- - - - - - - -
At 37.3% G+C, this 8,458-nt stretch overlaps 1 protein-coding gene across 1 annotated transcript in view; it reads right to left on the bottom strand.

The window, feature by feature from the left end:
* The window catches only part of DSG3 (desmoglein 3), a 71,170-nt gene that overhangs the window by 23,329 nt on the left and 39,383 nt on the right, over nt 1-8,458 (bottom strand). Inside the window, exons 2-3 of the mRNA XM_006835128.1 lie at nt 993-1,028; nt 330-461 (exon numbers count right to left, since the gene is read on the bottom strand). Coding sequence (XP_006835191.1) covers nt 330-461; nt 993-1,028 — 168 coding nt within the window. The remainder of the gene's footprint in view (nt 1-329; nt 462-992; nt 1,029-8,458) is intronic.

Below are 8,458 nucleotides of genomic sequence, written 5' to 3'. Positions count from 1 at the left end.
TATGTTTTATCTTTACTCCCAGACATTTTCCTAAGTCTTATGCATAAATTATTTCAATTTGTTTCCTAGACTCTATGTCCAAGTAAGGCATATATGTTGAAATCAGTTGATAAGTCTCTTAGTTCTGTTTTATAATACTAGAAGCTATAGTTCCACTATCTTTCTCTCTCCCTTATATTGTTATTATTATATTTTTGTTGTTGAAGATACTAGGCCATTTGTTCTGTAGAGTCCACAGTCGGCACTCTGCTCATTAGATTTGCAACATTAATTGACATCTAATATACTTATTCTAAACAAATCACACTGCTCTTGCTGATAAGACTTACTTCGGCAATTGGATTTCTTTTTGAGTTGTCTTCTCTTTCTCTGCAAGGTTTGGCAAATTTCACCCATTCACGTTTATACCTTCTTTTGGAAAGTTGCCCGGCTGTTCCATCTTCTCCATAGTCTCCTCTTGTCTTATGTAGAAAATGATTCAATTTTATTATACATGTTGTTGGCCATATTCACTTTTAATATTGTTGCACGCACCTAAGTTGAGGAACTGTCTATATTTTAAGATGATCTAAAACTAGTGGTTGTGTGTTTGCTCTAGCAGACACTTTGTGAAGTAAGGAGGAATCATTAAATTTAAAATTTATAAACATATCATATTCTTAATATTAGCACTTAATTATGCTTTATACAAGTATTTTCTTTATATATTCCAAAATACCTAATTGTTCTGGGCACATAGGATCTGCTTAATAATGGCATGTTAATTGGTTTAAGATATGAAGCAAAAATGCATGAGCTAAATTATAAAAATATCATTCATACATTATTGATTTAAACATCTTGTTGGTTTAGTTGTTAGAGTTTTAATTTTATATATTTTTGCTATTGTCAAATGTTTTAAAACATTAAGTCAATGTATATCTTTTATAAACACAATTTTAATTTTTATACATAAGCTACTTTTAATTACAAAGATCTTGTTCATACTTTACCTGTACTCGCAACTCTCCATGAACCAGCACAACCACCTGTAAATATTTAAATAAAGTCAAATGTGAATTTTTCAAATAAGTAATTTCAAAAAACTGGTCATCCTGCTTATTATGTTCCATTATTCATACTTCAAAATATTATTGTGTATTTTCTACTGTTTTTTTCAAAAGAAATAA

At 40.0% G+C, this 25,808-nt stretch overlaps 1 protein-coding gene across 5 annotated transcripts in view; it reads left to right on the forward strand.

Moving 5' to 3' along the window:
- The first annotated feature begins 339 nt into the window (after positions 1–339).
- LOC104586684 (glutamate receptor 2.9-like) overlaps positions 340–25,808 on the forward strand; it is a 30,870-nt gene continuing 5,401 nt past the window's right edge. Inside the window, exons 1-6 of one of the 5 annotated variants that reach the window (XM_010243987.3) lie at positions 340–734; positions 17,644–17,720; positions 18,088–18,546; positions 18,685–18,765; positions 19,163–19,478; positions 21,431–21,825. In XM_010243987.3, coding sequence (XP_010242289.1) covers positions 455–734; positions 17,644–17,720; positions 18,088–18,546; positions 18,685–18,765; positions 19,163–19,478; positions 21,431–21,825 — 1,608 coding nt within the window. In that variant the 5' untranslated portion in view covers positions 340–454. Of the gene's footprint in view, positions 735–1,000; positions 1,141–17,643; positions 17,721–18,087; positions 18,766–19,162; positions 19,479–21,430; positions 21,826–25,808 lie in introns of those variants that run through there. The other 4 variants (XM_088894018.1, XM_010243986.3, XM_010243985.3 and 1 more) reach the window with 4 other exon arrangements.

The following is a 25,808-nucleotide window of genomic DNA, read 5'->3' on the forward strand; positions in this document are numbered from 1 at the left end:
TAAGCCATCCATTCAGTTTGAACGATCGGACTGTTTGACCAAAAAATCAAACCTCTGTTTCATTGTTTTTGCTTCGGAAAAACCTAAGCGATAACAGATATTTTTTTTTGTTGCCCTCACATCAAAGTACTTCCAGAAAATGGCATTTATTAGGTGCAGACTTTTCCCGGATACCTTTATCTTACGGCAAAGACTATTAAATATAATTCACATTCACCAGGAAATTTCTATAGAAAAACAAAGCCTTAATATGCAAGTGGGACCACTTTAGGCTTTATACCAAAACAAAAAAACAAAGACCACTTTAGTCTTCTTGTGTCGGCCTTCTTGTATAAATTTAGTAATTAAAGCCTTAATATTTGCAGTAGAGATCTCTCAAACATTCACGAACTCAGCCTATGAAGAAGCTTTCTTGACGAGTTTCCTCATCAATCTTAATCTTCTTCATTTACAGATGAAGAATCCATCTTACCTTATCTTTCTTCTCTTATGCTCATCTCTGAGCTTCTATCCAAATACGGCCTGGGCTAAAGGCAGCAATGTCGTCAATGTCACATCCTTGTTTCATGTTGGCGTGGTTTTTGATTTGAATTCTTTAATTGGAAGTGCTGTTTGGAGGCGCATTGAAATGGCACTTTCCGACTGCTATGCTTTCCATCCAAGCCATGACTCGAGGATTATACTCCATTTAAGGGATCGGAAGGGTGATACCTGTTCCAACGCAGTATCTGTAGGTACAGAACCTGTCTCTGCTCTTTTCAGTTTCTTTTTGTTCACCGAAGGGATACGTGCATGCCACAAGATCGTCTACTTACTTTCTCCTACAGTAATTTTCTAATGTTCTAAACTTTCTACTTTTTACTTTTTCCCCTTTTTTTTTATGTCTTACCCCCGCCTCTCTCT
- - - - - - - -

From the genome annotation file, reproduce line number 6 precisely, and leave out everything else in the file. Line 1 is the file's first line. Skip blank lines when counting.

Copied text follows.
At 40.0% G+C, this 25,808-nt stretch overlaps 1 protein-coding gene across 5 annotated transcripts in view; it reads left to right on the forward strand.